Book Review: Sister Queens by Julia Fox
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One woman as queen had several children. Her sister only gave birth to a living daughter. Both lived sad lives. Katherine of Aragon and her sister Joanna (Juana) found themselves at the mercy of others.
Julia Fox in Sister Queens: The Noble, Tragic Lives of Katherine of Aragon and Juana, Queen of Castile examines the lives of these two women. They were daughters of Ferdinand and Isabella, rulers of Spain. As monarchs, they joined the kingdoms of Aragon and Castile to reign in Spain together. These powerful monarchs sought advantageous marriages for their daughters with the hope of gaining greater Spanish influence throughout Europe. Katherine and Joanna became pawns in the marriage game.
Joanna married Philip of Burgundy, ruler of what became the Netherlands. He would also become Holy Roman Emperor. No one thought Joanna would inherit her mother’s throne since she had an older brother and sister. Her marriage produced several children but could not be said to be a happy union. After the death of her brother, sister, and mother, Joanna found herself Queen of Castile. She and Philip traveled back to Spain with Philip planning on ruling Castile through his wife. Philip’s death left Joanna grief stricken and her father Ferdinand kept control of Castile. She went to live in a monastery where no one kept her informed of what was happening. The word went out that Joanna suffered from madness and could not be trusted to govern.
From then on, Joanna lived in seclusion until her death. She had little contact with the outside world and never ruled as Queen as should have been her right. Father, husband, and finally son kept hold on power never permitting Joanna to fulfill her role. Historians have debated for years as to her true mental state. Her family’s desire for power as well as the thought of a woman monarch left Joanna to live out a lonely existence.
Her better known sister, Katherine of Aragon, traveled to England to marry Prince Arthur, the son of Henry VII, to cement the Spanish-Anglo relationship. Arthur died soon after their marriage. For several years, Katherine waited to see if she would marry Prince Henry, younger brother of Arthur. After the death of Henry VII, Prince Henry who became Henry VIII married Katherine. She did not have any sons who survived infancy only a daughter who lived to be an adult. Her husband felt he had angered God by marrying his brother’s wife who could not bear sons and sought a divorce. Henry had also became enchanted by a lady in waiting, Anne Boleyn, and felt she could give him his desperately needed son. Katherine and the Church did not give in to Henry’s demands for a divorce. Henry broke with Rome, declared his marriage to Katherine invalid, and married Anne. Katherine, no longer welcome at court, spent her remaining days alone without her daughter for company until her death. Joanna and Katherine began their marriages with great hope of a bright future, but circumstances saw them at the end in lonely exile far away from their loved ones.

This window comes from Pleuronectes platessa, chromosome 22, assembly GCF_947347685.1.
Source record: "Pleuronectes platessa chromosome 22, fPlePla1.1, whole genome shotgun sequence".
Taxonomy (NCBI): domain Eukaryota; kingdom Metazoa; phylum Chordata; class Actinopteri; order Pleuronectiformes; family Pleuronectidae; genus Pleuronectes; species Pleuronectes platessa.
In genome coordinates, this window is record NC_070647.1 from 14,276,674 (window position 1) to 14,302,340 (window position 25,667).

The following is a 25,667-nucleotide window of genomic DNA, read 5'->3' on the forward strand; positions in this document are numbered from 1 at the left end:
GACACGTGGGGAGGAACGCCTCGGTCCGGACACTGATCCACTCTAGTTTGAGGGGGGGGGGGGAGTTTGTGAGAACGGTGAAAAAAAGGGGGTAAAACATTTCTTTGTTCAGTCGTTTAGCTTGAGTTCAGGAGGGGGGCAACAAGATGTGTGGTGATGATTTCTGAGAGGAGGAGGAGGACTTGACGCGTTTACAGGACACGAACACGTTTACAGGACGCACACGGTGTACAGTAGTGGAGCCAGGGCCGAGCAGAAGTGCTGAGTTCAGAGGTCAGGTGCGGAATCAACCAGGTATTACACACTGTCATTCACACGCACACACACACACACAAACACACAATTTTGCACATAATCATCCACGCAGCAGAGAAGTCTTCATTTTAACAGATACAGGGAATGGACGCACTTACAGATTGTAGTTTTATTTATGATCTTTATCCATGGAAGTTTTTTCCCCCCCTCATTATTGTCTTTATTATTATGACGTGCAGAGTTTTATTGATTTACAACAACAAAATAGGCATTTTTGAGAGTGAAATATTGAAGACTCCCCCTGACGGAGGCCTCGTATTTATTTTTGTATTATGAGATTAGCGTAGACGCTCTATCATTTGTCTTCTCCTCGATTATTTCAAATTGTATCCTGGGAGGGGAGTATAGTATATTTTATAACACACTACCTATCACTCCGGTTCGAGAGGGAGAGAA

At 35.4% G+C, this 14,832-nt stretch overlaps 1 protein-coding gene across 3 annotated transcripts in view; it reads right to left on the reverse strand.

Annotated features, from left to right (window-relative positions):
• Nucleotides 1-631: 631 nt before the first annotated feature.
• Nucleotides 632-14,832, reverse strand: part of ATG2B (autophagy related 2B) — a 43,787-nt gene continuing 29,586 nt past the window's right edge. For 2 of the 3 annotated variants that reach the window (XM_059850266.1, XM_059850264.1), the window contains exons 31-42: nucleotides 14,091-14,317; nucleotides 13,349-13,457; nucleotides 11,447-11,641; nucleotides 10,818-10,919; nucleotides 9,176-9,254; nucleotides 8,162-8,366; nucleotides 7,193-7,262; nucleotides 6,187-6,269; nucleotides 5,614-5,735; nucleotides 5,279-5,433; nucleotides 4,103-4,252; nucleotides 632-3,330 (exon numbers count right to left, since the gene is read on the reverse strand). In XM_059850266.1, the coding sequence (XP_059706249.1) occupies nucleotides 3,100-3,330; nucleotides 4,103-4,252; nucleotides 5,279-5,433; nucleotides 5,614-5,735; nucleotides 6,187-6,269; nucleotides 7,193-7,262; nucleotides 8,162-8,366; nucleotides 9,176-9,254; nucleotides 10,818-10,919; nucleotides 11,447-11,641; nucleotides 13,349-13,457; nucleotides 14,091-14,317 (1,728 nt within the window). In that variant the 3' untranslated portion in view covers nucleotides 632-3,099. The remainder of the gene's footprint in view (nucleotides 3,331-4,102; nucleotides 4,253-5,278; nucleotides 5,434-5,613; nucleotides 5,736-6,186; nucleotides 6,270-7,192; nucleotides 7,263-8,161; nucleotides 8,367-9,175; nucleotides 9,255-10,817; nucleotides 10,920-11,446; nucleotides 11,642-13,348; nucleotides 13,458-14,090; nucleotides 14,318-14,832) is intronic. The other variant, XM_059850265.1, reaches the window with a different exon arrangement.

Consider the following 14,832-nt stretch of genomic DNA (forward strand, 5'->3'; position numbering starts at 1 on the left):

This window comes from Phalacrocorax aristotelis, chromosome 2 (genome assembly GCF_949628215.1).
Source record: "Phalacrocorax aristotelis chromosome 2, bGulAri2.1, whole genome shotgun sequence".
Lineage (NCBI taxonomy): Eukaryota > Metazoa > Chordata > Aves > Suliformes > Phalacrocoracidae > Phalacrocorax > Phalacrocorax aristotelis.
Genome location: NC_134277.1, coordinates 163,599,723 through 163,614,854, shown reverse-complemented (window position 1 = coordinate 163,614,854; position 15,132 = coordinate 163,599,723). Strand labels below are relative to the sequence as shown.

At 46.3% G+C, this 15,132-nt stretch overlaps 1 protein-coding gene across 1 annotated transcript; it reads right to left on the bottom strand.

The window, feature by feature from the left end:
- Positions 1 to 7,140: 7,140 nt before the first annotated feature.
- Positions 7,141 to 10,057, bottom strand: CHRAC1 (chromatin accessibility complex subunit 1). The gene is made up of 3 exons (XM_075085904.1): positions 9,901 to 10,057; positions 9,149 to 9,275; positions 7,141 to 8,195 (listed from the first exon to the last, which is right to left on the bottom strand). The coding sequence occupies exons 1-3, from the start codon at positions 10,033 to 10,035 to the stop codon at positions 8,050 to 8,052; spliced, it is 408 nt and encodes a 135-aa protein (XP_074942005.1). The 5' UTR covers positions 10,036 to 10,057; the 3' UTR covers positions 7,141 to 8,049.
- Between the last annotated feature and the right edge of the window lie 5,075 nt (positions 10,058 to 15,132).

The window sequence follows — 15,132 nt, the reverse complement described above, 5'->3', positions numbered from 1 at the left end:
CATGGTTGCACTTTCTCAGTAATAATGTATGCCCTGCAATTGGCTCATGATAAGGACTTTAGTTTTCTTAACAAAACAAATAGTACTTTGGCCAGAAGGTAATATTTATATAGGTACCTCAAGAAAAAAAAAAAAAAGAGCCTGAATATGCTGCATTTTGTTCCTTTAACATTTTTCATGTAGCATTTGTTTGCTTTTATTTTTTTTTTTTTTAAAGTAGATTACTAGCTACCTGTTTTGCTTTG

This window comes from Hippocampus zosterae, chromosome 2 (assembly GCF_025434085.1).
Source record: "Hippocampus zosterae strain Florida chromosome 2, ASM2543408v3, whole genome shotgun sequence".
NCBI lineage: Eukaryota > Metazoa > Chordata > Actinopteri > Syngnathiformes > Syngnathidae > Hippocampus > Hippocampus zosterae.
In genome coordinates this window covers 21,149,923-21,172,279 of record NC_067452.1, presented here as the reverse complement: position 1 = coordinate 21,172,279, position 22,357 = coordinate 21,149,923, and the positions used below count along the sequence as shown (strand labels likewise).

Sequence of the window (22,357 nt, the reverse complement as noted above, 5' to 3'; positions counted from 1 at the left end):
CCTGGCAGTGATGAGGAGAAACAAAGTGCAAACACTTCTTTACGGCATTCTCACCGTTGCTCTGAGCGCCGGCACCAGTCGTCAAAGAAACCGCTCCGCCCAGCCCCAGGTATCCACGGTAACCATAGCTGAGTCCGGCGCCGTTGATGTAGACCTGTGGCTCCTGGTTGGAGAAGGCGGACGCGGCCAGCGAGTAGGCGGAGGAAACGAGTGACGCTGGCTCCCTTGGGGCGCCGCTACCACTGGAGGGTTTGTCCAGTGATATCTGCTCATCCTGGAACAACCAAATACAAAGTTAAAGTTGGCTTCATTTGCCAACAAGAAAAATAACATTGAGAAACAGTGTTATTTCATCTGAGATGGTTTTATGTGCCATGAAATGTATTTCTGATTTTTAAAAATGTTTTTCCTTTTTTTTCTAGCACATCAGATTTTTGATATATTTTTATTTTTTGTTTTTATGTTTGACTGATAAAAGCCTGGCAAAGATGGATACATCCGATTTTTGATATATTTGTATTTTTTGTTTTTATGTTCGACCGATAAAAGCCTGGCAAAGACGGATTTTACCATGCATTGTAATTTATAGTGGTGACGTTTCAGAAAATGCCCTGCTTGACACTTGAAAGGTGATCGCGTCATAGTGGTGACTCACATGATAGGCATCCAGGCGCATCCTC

This book is a good summation of the lives of these two women. Daughters of famous parents, they had no real role except that of wife and mother to future monarchs. Those around them denied them their rights and both were at the end lonely and alone. I knew the story of Katherine, but her sister’s story is equally fraught with betrayal and deception. For a look at women in the fifteenth century and royal power, this is a good read for anyone interested in history and biography.
About the Author
Judy Klamm is a reference librarian in Central Reference. She has written book reviews for Library Journal and various Presbyterian publications.